Tuesday, July 20, 2010

Romeo and Juliet

I saw Greenstage's outdoor production of Romeo and Juliet last Thursday. Greenstage is one of the truer outdoor theatre companies, having no set or microphones, and I think they always use the advantages of the outdoors well. They also use the audience well, often coming on stage through the audience. You'll suddenly hear someone speaking behind you, and turn around and there will be Romeo. Plus, I was sitting in the very front row (as, knowing the stage manager, we knew the front row was actually several feet in front of where people had started sitting), and when Benvolio was telling Romeo to "examine other beauties" to forget Rosaline, I got to be the beauty they were examining.

It was a good production. They had a bunch of big greyish cloaks, which were used to great effect. For example, people in cloaks kneeling in a semicircle made Juliet's balcony, and people in cloaks managed to block the audience's view enough to get a dead Juliet off stage invisibly. I particularly liked the actors playing Romeo (who was Orsino in the Twelfth Night I saw two years ago), Juliet (Ophelia in my favourite Hamlet), Benvolio, Nurse, and Friar Laurence. I thought Lady Montague was very strange, rather melodramatic, and badly costumed, though I don't know how much of that is her fault.

The story of Romeo and Juliet has never quite managed to win me over. They're so young, and if it were modern times their romance would be of the brief high school variety. If Juliet is to marry Romeo she has to give up her family, who she loves, for this guy in a mask she met at a party who winds up killing her favourite cousin. But everybody always seems to talk about this as one of the greatest romances ever. This production, however, seemed to treat Romeo and Juliet's relationship in what I think is a much more realistic way. They showed Juliet doubting more than I'm used to seeing, and her monologue about the husband who killed her cousin vs. the cousin who would have killed her husband was well-played. Once Romeo leaves for Mantua, there was obvious conflict between Juliet's duty to her husband (despite him being a husband she hardly knows) and her duty to her parents. Maybe my memory of this part of the play is just vague, but I do think not all productions emphasize it so much. It's easy to fall before the idea of Romeo and Juliet as a simple romance, but Greenstage didn't, and they made me like the play better because of this.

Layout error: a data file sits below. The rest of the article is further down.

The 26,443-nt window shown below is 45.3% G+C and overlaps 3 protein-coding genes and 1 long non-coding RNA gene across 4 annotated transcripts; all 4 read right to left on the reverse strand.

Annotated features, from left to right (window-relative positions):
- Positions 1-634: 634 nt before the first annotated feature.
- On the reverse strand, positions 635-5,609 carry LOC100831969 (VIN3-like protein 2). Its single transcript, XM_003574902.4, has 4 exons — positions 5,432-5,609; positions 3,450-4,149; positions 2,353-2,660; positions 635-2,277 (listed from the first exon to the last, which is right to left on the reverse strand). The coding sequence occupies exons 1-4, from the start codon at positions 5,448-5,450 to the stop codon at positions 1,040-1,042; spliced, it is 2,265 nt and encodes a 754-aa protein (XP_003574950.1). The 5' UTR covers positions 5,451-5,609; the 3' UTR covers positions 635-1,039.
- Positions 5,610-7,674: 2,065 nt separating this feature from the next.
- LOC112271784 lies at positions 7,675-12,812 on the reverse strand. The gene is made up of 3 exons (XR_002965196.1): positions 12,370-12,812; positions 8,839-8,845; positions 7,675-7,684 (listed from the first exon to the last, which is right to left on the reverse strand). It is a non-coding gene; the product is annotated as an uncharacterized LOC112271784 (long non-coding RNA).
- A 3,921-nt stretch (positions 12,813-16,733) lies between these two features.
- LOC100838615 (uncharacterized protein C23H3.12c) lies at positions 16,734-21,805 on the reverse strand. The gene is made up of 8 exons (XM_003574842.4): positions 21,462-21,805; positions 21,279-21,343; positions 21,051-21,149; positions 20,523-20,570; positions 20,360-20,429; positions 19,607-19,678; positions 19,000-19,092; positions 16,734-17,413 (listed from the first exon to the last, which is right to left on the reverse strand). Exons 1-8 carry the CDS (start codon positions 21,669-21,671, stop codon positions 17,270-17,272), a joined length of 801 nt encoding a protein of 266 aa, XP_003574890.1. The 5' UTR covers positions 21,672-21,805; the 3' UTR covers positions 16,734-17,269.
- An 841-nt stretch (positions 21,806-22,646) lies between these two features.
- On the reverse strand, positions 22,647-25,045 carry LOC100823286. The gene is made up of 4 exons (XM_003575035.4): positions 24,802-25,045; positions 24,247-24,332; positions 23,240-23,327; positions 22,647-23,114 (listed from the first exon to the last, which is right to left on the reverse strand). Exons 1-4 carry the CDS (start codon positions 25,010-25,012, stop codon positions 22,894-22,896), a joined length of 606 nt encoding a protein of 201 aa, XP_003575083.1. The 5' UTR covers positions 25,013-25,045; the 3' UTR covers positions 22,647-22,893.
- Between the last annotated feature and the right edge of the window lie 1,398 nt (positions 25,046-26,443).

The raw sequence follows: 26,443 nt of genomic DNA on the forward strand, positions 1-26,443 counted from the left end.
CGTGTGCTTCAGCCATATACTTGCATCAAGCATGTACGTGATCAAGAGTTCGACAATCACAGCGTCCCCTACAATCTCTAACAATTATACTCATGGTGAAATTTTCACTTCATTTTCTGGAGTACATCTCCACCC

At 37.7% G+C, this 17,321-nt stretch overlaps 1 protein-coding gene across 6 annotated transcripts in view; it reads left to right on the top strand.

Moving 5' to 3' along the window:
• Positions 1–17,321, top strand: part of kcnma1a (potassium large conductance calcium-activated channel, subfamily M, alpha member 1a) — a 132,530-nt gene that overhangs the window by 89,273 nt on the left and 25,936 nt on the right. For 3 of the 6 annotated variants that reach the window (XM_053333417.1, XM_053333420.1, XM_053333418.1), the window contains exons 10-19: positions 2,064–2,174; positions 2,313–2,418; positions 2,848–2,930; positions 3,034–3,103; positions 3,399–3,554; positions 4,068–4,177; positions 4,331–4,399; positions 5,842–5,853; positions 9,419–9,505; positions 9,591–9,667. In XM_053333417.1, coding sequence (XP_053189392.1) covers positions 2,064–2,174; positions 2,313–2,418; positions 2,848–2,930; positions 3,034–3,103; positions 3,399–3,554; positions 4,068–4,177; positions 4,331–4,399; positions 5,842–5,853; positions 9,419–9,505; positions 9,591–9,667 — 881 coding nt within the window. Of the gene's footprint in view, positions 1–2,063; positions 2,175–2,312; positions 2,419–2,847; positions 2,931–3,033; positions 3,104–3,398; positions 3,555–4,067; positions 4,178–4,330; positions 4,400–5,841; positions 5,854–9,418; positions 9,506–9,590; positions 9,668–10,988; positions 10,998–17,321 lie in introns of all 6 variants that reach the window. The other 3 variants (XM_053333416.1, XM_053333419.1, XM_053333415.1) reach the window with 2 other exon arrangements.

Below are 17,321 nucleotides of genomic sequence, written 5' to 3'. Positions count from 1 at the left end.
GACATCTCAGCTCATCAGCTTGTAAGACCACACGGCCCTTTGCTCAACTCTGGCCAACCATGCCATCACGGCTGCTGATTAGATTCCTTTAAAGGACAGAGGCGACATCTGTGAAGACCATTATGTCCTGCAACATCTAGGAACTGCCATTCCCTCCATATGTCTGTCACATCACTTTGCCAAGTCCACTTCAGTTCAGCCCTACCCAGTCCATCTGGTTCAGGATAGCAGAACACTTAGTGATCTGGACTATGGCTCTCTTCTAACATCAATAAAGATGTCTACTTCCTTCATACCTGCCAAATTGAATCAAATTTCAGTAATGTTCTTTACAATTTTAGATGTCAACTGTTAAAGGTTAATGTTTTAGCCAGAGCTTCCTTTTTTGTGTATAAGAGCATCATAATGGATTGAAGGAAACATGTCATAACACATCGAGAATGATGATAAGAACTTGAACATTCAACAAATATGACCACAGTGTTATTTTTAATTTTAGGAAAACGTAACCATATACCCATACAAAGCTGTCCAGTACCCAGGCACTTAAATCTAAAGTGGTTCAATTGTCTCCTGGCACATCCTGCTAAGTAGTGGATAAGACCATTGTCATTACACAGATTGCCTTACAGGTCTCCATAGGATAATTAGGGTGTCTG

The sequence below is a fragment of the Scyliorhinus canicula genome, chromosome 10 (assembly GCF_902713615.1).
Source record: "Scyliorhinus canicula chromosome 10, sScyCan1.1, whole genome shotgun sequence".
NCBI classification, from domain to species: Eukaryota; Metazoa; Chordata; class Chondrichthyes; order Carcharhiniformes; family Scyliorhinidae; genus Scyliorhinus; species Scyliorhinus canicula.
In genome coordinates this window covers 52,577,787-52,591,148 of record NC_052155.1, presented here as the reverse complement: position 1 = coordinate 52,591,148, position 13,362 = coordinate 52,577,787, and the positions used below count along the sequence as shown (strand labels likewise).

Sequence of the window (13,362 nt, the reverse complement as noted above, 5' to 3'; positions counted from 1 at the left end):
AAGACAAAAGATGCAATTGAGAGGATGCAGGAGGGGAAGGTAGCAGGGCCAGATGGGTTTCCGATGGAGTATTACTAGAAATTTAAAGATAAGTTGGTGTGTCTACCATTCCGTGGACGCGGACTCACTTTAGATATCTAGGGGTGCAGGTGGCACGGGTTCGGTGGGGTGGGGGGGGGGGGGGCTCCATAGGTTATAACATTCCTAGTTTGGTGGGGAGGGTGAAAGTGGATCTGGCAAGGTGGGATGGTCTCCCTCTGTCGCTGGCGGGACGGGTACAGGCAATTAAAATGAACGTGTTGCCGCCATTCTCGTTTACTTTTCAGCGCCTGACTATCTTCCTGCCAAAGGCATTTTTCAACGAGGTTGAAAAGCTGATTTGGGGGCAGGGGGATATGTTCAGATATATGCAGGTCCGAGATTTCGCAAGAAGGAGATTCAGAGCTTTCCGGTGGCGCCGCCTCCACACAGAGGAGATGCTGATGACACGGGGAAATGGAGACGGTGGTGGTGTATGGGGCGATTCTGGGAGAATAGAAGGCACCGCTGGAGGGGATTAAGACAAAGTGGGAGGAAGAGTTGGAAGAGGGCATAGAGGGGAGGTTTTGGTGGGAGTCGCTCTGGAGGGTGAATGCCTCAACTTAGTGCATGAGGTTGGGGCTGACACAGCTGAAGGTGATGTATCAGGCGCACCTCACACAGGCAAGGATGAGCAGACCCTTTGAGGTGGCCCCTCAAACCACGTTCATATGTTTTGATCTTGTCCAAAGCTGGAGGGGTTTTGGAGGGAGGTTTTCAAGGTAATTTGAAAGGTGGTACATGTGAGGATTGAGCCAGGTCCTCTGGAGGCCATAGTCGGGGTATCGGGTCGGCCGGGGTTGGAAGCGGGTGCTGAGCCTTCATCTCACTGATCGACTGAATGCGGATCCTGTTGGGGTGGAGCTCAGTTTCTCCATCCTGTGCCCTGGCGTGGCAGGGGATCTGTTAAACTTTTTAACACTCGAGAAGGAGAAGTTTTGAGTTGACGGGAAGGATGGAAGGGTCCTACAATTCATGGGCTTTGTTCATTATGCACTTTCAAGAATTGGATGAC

Can I just say, if you're going to have all the actors running around in leggings, have them be serious opaque leggings, and not semi-transparent tights, please. It was distracting.

The show is playing through August in parks around Seattle, and I totally recommend seeing it. Maybe by the time you do they'll have got less see-through tights!

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